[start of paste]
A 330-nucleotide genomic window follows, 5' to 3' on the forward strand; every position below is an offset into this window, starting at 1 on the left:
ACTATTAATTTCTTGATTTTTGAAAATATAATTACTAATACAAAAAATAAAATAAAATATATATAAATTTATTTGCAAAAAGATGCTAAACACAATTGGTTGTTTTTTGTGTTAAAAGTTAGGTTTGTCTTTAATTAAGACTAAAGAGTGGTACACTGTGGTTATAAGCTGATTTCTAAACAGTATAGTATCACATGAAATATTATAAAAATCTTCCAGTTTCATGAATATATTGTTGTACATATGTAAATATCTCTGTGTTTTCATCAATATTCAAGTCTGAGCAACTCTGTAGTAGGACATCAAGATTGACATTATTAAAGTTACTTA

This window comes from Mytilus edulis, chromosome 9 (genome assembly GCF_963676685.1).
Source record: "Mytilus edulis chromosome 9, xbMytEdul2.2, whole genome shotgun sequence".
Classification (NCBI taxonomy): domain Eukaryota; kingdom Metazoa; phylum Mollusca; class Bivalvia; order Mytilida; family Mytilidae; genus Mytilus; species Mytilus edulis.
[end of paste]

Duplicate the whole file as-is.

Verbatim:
A 330-nucleotide genomic window follows, 5' to 3' on the forward strand; every position below is an offset into this window, starting at 1 on the left:
ACTATTAATTTCTTGATTTTTGAAAATATAATTACTAATACAAAAAATAAAATAAAATATATATAAATTTATTTGCAAAAAGATGCTAAACACAATTGGTTGTTTTTTGTGTTAAAAGTTAGGTTTGTCTTTAATTAAGACTAAAGAGTGGTACACTGTGGTTATAAGCTGATTTCTAAACAGTATAGTATCACATGAAATATTATAAAAATCTTCCAGTTTCATGAATATATTGTTGTACATATGTAAATATCTCTGTGTTTTCATCAATATTCAAGTCTGAGCAACTCTGTAGTAGGACATCAAGATTGACATTATTAAAGTTACTTA

This window comes from Mytilus edulis, chromosome 9 (genome assembly GCF_963676685.1).
Source record: "Mytilus edulis chromosome 9, xbMytEdul2.2, whole genome shotgun sequence".
Classification (NCBI taxonomy): domain Eukaryota; kingdom Metazoa; phylum Mollusca; class Bivalvia; order Mytilida; family Mytilidae; genus Mytilus; species Mytilus edulis.